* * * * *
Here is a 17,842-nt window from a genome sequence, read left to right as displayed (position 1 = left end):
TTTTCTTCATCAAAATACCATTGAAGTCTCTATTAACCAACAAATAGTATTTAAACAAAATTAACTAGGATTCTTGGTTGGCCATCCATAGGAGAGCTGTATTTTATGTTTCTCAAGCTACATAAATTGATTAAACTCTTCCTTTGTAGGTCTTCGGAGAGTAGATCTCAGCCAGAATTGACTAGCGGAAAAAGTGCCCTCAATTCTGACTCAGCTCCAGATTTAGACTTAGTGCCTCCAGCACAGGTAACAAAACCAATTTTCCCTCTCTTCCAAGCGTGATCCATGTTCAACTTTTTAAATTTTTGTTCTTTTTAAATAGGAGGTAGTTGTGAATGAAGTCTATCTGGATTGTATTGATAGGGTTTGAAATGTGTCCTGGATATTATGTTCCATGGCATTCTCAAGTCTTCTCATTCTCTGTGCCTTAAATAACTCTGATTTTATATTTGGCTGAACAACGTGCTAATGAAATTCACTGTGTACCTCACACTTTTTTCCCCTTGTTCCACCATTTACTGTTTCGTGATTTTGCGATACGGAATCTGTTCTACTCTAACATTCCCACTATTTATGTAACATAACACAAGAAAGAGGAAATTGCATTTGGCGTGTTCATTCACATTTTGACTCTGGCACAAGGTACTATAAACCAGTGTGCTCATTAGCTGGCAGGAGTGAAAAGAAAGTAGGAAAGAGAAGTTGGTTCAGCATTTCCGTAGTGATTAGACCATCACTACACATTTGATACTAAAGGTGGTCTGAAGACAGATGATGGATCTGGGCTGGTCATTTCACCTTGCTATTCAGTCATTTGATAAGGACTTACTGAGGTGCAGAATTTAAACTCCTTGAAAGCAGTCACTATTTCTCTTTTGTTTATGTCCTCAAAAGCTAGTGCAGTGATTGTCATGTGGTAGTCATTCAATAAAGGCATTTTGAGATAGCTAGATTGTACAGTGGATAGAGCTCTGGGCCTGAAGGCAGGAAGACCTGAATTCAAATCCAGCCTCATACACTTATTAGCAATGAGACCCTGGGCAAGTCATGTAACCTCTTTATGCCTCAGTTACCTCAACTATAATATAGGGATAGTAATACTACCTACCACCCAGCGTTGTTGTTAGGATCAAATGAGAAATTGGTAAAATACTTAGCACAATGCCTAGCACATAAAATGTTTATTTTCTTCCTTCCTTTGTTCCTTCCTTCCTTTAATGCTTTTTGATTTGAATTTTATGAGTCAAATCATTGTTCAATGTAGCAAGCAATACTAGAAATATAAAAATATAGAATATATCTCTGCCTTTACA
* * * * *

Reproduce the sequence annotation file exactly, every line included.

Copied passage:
Here is a 17,842-nt window from a genome sequence, read left to right as displayed (position 1 = left end):
TTTTCTTCATCAAAATACCATTGAAGTCTCTATTAACCAACAAATAGTATTTAAACAAAATTAACTAGGATTCTTGGTTGGCCATCCATAGGAGAGCTGTATTTTATGTTTCTCAAGCTACATAAATTGATTAAACTCTTCCTTTGTAGGTCTTCGGAGAGTAGATCTCAGCCAGAATTGACTAGCGGAAAAAGTGCCCTCAATTCTGACTCAGCTCCAGATTTAGACTTAGTGCCTCCAGCACAGGTAACAAAACCAATTTTCCCTCTCTTCCAAGCGTGATCCATGTTCAACTTTTTAAATTTTTGTTCTTTTTAAATAGGAGGTAGTTGTGAATGAAGTCTATCTGGATTGTATTGATAGGGTTTGAAATGTGTCCTGGATATTATGTTCCATGGCATTCTCAAGTCTTCTCATTCTCTGTGCCTTAAATAACTCTGATTTTATATTTGGCTGAACAACGTGCTAATGAAATTCACTGTGTACCTCACACTTTTTTCCCCTTGTTCCACCATTTACTGTTTCGTGATTTTGCGATACGGAATCTGTTCTACTCTAACATTCCCACTATTTATGTAACATAACACAAGAAAGAGGAAATTGCATTTGGCGTGTTCATTCACATTTTGACTCTGGCACAAGGTACTATAAACCAGTGTGCTCATTAGCTGGCAGGAGTGAAAAGAAAGTAGGAAAGAGAAGTTGGTTCAGCATTTCCGTAGTGATTAGACCATCACTACACATTTGATACTAAAGGTGGTCTGAAGACAGATGATGGATCTGGGCTGGTCATTTCACCTTGCTATTCAGTCATTTGATAAGGACTTACTGAGGTGCAGAATTTAAACTCCTTGAAAGCAGTCACTATTTCTCTTTTGTTTATGTCCTCAAAAGCTAGTGCAGTGATTGTCATGTGGTAGTCATTCAATAAAGGCATTTTGAGATAGCTAGATTGTACAGTGGATAGAGCTCTGGGCCTGAAGGCAGGAAGACCTGAATTCAAATCCAGCCTCATACACTTATTAGCAATGAGACCCTGGGCAAGTCATGTAACCTCTTTATGCCTCAGTTACCTCAACTATAATATAGGGATAGTAATACTACCTACCACCCAGCGTTGTTGTTAGGATCAAATGAGAAATTGGTAAAATACTTAGCACAATGCCTAGCACATAAAATGTTTATTTTCTTCCTTCCTTTGTTCCTTCCTTCCTTTAATGCTTTTTGATTTGAATTTTATGAGTCAAATCATTGTTCAATGTAGCAAGCAATACTAGAAATATAAAAATATAGAATATATCTCTGCCTTTACA